December 18, 2011 § 2 Comments
Between 1868 and 1930, Parisian music publishers Hengel & Cie and G. Hartmann commissioned fifty-three opera posters, designed by some of the finest artists of the time, including Jules Chéret, Alfred Choubrac and Eugène Grasset. This exquisite series of posters has been collected for years. In 1976, Dover published a book, now quite hard to come by, explaining the fifty-three plates.
These posters were commissioned at a time when the avant garde and the establishment fought over the arts. While tremendous changes in the arts were already taking place, being experimental was still rather risqué. Some musical forms, such as music-halls, cabarets, and operettas, were trying to appeal to the growing masses and middle-class, operas remained the privilege of the aristocracy and bourgeoisie. Focusing on exoticism, ancient myths, legends and love stories of the past, they represented a rather classical and conservative position towards the arts.
The style of the French opera posters mirrors this position.
In Thais for example, Manuel Orazi chooses to imitate the shape and color of a crumbling papyrus. The use of gold inks, dear to Art Nouveau artists, along with the extremely precise details, add a precious feeling to the piece. Orazi’s depiction of the Egyptian Thais is typical of orientalism, a trend presenting the Orient as a land of treasures, mysteries, and exoticism. The story of the opera itself is rather classical, as it depicts a beautiful, “wild,” pagan woman, Thais, who converts to Christianity under the advice of a monk. As she lays ill in a convent in the desert, the monk confesses his carnal love for her, yet she resists, repents and dies a saint.
Flameng’s Griselidis also tries to imitate an older type of illustrations: medieval illuminations. The use of medieval typefaces, the depiction of the devil as a gargoyle, along with the sea and the ships in the background, contribute to create a medieval atmosphere suited to the legend of Griselda. Griselda was a lower-class, beautiful and virtuous woman, who married a marquis. Her husband, so sure of her, accepts the Devil’s proposition to test her fidelity. Here again, virtue triumphs as Griselda withstands all temptation.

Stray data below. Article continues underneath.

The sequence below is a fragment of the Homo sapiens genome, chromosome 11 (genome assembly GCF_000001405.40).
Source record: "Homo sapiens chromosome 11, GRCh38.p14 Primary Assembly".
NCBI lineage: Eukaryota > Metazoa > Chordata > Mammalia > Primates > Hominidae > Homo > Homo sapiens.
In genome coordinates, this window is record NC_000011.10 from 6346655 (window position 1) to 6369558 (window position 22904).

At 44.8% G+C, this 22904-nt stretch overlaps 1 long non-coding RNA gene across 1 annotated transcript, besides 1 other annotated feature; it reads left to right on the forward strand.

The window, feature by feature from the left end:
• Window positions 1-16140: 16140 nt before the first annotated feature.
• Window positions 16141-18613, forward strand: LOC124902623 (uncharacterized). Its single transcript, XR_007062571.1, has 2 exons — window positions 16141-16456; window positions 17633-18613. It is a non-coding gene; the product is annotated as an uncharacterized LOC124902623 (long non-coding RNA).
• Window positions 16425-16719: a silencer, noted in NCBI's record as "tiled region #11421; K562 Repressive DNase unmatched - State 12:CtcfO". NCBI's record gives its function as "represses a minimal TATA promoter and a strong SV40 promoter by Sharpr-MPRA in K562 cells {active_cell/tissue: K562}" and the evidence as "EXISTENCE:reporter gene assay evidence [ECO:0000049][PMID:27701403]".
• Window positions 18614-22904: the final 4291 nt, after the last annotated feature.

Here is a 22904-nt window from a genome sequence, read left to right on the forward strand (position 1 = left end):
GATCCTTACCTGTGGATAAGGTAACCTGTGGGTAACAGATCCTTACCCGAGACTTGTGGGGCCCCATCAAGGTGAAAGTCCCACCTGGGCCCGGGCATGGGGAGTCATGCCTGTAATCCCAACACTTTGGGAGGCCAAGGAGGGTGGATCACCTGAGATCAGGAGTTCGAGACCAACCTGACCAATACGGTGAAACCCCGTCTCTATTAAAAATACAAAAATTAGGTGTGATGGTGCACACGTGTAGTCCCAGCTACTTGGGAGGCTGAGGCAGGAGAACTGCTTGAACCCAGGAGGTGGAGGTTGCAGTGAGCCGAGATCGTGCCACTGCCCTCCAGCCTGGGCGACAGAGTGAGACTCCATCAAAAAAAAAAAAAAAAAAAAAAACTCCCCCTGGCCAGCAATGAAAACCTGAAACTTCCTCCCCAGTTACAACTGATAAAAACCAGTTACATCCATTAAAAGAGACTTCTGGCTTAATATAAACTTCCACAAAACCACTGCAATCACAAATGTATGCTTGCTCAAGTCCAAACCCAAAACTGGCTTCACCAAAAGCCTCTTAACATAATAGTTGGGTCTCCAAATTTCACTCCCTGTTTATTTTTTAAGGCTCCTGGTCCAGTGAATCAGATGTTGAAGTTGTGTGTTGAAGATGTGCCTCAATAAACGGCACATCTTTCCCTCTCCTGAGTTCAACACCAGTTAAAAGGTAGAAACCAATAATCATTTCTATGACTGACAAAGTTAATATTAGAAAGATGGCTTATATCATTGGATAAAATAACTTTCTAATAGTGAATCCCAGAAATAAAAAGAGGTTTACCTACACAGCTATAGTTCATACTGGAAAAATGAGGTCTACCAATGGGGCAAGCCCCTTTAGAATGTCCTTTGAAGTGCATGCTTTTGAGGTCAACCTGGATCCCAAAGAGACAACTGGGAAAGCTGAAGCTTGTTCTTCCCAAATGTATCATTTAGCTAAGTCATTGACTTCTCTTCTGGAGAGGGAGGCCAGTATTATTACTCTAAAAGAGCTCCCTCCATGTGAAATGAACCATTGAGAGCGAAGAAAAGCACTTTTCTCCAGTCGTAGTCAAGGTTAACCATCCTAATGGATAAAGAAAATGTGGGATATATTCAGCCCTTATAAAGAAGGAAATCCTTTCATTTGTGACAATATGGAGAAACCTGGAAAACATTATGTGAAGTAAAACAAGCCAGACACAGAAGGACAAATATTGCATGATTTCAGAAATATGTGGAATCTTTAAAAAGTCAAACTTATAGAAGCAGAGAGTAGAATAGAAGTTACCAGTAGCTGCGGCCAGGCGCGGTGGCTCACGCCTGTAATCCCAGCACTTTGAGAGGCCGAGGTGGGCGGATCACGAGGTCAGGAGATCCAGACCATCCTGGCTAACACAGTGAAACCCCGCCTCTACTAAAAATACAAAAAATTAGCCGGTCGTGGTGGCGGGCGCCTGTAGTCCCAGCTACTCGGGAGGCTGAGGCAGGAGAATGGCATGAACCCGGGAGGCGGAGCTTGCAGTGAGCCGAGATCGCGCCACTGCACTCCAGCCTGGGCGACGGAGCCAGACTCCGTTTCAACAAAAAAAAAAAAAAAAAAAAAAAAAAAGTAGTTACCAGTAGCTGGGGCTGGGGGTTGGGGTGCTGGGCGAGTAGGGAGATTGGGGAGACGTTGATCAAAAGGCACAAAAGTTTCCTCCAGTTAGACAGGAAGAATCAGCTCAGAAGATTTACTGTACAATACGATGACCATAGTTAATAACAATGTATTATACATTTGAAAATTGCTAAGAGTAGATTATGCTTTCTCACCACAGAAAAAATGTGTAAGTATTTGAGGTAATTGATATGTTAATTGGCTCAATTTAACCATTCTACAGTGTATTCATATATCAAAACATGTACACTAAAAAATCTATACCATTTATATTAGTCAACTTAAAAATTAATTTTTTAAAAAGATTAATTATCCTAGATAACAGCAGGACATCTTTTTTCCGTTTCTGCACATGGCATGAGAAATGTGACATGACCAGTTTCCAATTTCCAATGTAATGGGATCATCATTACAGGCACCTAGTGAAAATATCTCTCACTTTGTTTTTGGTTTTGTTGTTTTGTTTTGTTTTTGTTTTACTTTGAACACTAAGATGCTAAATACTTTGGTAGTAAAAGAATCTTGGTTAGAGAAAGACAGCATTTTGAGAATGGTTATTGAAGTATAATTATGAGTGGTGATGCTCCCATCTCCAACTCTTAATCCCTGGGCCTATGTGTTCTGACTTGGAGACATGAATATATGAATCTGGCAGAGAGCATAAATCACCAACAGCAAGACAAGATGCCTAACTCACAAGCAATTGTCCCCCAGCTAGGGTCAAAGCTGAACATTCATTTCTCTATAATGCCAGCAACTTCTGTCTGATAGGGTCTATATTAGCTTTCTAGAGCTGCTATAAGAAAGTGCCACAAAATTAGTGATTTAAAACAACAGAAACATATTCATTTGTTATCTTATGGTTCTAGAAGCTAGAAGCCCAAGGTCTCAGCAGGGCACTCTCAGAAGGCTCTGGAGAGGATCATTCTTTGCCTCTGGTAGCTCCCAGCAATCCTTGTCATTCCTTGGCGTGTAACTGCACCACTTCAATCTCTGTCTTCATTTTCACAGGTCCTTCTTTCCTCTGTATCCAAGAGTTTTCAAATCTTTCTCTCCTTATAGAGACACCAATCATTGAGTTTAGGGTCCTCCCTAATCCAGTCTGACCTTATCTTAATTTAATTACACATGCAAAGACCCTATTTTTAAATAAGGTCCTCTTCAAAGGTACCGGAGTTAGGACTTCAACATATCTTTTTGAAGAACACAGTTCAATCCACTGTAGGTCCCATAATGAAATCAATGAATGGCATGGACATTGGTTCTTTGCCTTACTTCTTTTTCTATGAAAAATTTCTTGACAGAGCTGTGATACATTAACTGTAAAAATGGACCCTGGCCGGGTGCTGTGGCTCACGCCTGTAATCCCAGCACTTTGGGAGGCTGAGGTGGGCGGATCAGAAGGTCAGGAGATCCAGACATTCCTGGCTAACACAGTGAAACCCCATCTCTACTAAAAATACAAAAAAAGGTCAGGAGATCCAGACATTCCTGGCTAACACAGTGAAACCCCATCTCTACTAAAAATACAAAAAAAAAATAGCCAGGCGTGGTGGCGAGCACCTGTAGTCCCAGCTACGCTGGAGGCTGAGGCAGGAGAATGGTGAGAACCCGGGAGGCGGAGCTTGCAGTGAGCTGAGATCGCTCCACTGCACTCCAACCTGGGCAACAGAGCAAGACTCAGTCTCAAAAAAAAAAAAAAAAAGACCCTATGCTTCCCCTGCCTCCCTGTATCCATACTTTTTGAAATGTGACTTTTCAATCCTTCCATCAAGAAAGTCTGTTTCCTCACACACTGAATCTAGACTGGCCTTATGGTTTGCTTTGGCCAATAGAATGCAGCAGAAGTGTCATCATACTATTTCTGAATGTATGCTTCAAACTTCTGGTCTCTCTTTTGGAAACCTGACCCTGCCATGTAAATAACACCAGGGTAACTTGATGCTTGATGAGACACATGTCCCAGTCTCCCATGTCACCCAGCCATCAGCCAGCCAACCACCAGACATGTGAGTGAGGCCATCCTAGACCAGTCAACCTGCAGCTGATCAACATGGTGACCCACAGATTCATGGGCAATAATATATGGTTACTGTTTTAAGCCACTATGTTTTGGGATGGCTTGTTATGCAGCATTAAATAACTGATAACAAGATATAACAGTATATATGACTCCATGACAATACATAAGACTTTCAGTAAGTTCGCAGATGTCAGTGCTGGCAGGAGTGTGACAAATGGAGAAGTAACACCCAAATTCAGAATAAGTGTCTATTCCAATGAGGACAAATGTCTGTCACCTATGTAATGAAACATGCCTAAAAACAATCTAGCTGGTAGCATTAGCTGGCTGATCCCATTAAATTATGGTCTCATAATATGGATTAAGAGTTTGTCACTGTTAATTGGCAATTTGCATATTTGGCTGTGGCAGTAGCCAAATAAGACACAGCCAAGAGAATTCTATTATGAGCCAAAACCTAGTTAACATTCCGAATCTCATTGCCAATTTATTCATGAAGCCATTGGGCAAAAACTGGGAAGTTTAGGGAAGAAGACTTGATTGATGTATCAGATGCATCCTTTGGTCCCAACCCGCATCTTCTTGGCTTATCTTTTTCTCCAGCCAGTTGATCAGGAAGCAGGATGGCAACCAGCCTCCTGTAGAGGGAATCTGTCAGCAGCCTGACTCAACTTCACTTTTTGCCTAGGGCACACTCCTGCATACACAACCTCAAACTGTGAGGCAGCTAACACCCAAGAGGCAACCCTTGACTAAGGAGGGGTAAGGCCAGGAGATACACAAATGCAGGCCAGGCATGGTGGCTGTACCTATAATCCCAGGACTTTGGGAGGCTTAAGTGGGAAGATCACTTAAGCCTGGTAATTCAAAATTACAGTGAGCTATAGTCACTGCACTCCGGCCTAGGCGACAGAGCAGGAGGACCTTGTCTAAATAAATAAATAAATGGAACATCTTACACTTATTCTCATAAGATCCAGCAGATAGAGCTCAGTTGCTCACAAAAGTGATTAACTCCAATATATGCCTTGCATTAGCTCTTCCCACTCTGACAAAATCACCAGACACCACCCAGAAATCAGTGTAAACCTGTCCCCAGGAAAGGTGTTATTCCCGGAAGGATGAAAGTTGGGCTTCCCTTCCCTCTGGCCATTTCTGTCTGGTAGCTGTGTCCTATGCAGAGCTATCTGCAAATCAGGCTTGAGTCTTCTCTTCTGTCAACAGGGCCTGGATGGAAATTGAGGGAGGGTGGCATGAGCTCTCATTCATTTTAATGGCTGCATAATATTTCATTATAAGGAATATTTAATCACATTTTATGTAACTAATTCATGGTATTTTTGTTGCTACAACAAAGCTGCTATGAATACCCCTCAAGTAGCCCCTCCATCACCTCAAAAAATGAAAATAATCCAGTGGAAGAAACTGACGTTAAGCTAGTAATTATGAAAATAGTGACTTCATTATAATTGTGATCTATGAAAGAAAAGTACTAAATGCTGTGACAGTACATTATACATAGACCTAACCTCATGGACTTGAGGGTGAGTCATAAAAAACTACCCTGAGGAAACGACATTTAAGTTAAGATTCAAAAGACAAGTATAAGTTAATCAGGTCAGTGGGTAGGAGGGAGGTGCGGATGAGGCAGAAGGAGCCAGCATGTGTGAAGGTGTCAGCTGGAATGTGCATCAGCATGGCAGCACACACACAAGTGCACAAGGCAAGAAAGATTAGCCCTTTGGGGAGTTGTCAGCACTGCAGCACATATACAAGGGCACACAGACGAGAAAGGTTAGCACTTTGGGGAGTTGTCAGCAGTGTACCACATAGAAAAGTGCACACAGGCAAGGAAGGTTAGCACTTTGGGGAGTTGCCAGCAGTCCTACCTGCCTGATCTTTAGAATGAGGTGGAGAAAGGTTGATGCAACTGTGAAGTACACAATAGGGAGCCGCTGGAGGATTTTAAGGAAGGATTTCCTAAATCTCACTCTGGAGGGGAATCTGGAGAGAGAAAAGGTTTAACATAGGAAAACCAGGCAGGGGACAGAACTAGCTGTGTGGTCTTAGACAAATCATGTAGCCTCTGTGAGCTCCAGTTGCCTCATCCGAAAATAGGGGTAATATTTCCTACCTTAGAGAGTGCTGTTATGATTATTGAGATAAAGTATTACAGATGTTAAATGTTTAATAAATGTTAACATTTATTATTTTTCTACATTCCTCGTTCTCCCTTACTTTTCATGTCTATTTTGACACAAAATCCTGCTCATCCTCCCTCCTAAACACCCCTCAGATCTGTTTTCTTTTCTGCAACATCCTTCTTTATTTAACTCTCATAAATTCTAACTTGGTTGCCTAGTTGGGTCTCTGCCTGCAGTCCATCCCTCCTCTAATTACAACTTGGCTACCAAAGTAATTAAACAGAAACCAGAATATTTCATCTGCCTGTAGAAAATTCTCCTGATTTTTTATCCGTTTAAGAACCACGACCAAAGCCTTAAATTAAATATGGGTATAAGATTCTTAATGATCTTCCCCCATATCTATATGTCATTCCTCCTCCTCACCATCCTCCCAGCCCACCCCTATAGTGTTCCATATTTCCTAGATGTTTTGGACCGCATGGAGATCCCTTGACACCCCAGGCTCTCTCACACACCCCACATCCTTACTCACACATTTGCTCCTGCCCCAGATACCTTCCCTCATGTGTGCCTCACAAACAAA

Maignan’s Ariane is also emblematic of a classical art form of the time: the historical painting. Maignan was a historical painter, depicting classical scenes that would then be hung in salons. Although the frieze at the bottom of the piece is highly reminiscent of art nouveau, Ariane’s expression along with the folds of her toga recall ancient Greek statues, and conjures up the myth of Ariane. Ariane helped Theseus kill the Minotaur and escape Daedalus’ labyrinth, and then eloped with him. He then abandoned her on an island, where she was later found and wedded by the god Dionysus. The poster shows Ariane in a typical tragic posture, as Theseus’ ship sails away.
When the opera for Cendrillon (Cinderella) premiered, critics called it “a treat for the eyes.” The same can be said about this gorgeous poster by Bertrand. Although the style is definitely typical of the Art Nouveau movement, Bertrand chooses to portray Cendrillon in quite an original, unexpected way. Her dress and tiara make her look like an oriental princess, the frieze at the bottom with a detail of the shoe recalls the fairytale. The movement present throughout the piece adds to its magical, enchanting feel.